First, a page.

The Socio-ecohydrology of Rainwater Harvesting in India: Understanding Water Storage and Release Dynamics at Tank and Catchment Scales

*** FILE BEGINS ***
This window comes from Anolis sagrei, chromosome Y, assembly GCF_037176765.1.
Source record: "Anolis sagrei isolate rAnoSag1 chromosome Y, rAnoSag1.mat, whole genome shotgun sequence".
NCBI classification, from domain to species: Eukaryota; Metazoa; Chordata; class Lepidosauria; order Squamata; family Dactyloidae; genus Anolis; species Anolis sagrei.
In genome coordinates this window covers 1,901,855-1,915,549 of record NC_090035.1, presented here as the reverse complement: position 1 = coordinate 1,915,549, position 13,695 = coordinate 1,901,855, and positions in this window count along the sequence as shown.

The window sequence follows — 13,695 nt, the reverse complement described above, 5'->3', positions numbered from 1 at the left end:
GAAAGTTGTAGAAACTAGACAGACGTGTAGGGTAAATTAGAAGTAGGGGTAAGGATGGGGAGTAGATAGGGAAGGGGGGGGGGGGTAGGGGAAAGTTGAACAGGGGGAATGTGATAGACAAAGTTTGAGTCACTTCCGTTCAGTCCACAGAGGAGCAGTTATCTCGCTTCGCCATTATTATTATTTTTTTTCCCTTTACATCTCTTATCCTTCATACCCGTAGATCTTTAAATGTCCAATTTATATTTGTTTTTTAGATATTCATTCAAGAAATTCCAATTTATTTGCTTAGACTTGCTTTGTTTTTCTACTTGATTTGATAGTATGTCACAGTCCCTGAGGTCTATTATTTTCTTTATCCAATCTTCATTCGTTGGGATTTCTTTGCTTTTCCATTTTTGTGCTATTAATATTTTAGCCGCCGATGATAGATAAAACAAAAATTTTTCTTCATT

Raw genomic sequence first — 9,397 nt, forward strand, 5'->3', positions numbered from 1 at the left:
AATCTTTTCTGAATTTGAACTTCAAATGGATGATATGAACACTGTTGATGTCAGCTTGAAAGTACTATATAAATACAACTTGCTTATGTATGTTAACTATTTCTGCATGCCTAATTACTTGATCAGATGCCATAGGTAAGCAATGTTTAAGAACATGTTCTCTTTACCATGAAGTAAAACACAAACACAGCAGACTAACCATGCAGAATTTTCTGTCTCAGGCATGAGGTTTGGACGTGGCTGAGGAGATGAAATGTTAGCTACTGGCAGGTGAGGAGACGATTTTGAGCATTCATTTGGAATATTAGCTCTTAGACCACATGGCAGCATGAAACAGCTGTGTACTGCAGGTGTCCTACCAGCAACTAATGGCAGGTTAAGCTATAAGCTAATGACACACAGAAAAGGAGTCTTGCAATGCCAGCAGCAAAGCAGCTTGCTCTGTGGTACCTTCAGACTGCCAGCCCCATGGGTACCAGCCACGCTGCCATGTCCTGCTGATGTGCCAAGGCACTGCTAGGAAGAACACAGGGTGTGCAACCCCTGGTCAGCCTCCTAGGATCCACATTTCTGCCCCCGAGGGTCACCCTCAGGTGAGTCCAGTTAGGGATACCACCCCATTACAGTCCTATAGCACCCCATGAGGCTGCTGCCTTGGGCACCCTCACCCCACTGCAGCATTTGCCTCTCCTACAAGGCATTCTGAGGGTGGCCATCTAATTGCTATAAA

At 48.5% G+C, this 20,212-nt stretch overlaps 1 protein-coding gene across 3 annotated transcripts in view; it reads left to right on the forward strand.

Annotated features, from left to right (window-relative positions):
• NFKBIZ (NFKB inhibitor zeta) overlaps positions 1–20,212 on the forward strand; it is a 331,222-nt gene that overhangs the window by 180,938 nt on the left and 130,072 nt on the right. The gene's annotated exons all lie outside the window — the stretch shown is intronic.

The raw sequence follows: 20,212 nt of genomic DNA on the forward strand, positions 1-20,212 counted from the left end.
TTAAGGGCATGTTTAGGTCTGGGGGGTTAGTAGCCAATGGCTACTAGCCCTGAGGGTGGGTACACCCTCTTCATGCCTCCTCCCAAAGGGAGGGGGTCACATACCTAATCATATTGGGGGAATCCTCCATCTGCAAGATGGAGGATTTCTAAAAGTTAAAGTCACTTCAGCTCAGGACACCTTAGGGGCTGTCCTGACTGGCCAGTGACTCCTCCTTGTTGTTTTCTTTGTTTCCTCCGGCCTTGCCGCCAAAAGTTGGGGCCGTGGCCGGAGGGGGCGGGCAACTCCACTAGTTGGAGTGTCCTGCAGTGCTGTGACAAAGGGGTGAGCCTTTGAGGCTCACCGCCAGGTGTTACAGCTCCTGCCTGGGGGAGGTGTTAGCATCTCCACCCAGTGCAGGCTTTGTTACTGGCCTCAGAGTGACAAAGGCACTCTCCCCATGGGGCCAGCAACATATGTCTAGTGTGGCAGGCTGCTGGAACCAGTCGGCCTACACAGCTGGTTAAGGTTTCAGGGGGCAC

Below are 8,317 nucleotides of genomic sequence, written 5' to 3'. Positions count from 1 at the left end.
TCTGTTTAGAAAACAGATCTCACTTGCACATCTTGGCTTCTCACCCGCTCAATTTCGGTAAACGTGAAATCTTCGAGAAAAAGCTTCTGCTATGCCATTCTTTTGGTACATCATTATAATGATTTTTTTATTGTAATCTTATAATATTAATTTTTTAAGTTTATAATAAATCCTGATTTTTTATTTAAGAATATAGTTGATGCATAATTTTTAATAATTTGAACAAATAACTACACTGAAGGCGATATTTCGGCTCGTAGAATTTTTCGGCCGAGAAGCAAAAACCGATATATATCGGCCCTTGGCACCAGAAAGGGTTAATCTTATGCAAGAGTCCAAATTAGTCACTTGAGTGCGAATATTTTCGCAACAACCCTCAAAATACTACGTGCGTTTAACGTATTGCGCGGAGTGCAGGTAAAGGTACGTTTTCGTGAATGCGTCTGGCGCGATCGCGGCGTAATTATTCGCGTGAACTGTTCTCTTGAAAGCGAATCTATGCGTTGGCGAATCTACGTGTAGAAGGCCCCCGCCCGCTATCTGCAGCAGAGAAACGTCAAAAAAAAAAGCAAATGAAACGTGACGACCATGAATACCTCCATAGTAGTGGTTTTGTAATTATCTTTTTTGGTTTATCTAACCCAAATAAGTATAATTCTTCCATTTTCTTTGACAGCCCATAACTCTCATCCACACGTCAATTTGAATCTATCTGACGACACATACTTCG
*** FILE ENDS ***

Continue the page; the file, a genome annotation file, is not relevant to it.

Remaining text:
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Rainwater harvesting (RWH), the small-scale collection and storage of runoff for irrigated agriculture, is recognized as a sustainable strategy for ensuring food security, especially in monsoonal landscapes in the developing world. In south India, these strategies have been used for millennia to mitigate problems of water scarcity. However, in the past 100 years many traditional RWH systems have fallen into disrepair due to increasing dependence on groundwater. This dependence has contributed to accelerated decline in groundwater resources, which has in turn led to increased efforts at the state and national levels to revive older RWH systems. Critical to the success of such efforts is an improved understanding of how these ancient systems function in contemporary landscapes with extensive groundwater pumping and shifted climatic regimes. Knowledge is especially lacking regarding the water-exchange dynamics of these RWH “tanks” at tank and catchment scales, and how these exchanges regulate tank performance and catchment water balances. Further, the effects of imposing management controls on improving tank system sustainability and the ability to meet crop water requirements are not well understood. In this thesis, I have attempted to quantify the water exchange dynamics in a cascade of four RWH tanks, using a conjunction of field data and modeling, in the Gundar Basin watershed in Southern Tamil Nadu. Water level sensors were installed in the tanks over the NE monsoon season. Using fine-scale water-level variations, the White method was used to estimate daily fluxes of groundwater exchange (GE), and evapotranspiration (ET) in the four tanks over the 2013 northeast monsoon season. Groundwater recharge and irrigation outflows comprised the largest fractions of the tank water budget, with ET accounting for only 13-22% of the outflows. While water from the tanks directly satisfied ~ 40% of the crop water requirement across the northeast monsoon season via surface water irrigation, a large fraction of the tank water was not available for direct use in the tank’s irrigated area. This is because the sluices were not managed properly, and discharged continuously, instead of only supplying water when it was required for irrigation. For the cascade, a distinct spatial pattern in groundwater-exchange dynamics was observed, with the frequency and magnitude of groundwater inflows increasing down the cascade of tanks. The significant magnitude of return flows along the tank cascade leads to the most downgradient tank in the cascade having an outflow-to capacity ratio greater than 2. The presence of tanks in the landscape dramatically altered the catchment water balance, with runoff decreasing by nearly 75%, and recharge increasing by more than 40%. The second major output is a tank water balance model to evaluate the effect of climate versus management controls on tank water dynamics. The model was run with a 65-year long (1906- 1969) rainfall dataset to evaluate climatic controls, while the two primary management controls imposed were those of an alternate planting date, and the management of sluice outflows to discharge only the amount of water needed for the crops in the irrigated area. Following the imposition of management controls, these previously unutilized outflows were converted more effectively into groundwater recharge (24-54%) and sluice outflow to meet crop water requirements (9-54%) than ET (5-21%). For the long-term (65 year) simulation, catchment scale reductions in runoff (60-80%) and increases in recharge (17-53%) were largely dependent on variations in seasonal rainfall, with proportionally larger decreases in catchment runoff for years of higher seasonal rainfall. Additionally, three sustainability metrics were defined, namely reliability (probability of successfully meeting crop water requirements), resilience (likelihood of meeting crop requirements after a year of crop failure), and vulnerability (severity of crop water requirement shortfall during failure years) to explore the effects of management controls on tank system performance. Evaluation of the sustainability metrics revealed sluice management driven increases in reliability and resilience for tanks 1 and 4. In tanks 2 and 3, increased reliability and resilience was found as a result of changes in the planting date. Vulnerability remained largely unchanged except for tank 2 which became less vulnerable following the imposition of management controls.